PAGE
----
Our Size Is an Asset

April 13, 2020

Like many other industries, recruiting is in the midst of a coronavirus-driven slowdown. At Underdog.io, we’re seeing it play out in our business metrics, we’re hearing about it in conversations with founders, and we’re feeling it in emails from worried job seekers.

In the face of all this, we’re spending a lot of time thinking about how our company can survive the crisis. I keep coming back to one organizational trait that should help us adapt to whatever the new normal looks like: our small size. From the earliest days of the company, we’ve deliberately run a lean shop. Today, we’re a team of 10 folks, split between full-time employees and contractors. We’re small by design.

Team size is one of those casual cocktail party topics that people ask about as a circuitous way to gauge how legitimate a startup is, usually as a follow-up to, “So, are you in a WeWork or something?” In the past, I’ve always felt self-conscious about how small our team is because of the perception that small is somehow bad. I’m not feeling self-conscious right now. Over the last few weeks, our industry has seen its share of turnover; AngelList, Triplebyte, and Hired have all laid off staff, and Seen by Indeed (fka Indeed Prime) is shuttering entirely. Our team, on the other hand, is in a good position to weather the storm; we’ll probably even add a few hires over the next few months.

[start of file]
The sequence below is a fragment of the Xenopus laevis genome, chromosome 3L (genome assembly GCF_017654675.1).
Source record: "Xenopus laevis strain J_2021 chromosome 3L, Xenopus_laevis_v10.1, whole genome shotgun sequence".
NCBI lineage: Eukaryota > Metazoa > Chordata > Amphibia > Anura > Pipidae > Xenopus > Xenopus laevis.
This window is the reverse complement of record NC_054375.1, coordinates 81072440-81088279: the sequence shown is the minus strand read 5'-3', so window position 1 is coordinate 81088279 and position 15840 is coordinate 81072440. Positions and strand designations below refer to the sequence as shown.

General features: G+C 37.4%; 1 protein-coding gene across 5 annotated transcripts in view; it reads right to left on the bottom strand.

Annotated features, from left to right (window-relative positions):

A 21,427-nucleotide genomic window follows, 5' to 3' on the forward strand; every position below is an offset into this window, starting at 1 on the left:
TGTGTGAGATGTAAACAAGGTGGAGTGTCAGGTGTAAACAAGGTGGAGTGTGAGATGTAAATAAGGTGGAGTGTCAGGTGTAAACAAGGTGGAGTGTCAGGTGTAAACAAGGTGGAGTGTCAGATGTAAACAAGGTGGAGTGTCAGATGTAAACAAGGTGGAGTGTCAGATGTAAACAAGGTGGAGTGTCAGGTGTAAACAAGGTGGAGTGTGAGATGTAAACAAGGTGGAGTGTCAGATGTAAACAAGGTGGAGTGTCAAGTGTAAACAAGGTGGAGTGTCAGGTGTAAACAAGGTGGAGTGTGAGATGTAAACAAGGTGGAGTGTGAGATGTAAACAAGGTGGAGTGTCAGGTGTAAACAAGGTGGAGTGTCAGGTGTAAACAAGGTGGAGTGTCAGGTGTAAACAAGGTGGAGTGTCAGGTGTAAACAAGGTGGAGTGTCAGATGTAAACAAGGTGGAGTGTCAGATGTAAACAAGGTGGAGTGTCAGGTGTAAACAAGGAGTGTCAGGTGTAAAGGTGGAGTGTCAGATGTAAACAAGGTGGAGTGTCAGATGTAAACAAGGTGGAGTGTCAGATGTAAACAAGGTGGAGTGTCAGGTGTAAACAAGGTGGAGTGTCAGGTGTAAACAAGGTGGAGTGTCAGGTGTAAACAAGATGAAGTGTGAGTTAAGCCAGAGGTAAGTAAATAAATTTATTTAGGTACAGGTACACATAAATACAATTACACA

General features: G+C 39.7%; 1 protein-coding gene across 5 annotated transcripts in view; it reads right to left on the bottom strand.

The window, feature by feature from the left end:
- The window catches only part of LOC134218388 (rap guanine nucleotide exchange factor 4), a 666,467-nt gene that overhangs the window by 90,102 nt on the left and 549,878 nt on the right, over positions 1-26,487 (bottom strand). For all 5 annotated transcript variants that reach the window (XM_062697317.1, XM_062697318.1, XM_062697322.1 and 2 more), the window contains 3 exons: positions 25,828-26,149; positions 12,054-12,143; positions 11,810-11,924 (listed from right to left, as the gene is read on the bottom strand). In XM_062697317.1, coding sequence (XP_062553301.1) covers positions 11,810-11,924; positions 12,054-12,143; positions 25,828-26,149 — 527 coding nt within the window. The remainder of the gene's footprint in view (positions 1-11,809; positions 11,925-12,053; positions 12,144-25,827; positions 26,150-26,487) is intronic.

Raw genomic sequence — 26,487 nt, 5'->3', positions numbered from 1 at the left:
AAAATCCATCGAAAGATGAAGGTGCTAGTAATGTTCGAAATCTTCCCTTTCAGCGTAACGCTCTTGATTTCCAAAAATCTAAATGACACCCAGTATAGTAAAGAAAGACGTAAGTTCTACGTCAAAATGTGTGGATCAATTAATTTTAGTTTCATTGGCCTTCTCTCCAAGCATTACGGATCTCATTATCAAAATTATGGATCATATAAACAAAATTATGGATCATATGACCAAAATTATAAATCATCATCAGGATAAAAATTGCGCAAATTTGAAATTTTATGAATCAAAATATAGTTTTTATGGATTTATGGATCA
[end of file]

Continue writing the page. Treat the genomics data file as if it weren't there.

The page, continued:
Our small size has become an asset. We’re lean, focused, and nimble. As the economic downturn unfolds, we’ll be able to make small course corrections that larger organizations will struggle to pull off, and we'll avoid the inevitable morale hit and momentum loss that accompany layoffs. For our users, our size means stability and singular focus. We've positioned ourselves to outlast this contraction. In the meantime, we'll continue to provide a high-quality hiring and job searching tool for those that need our services.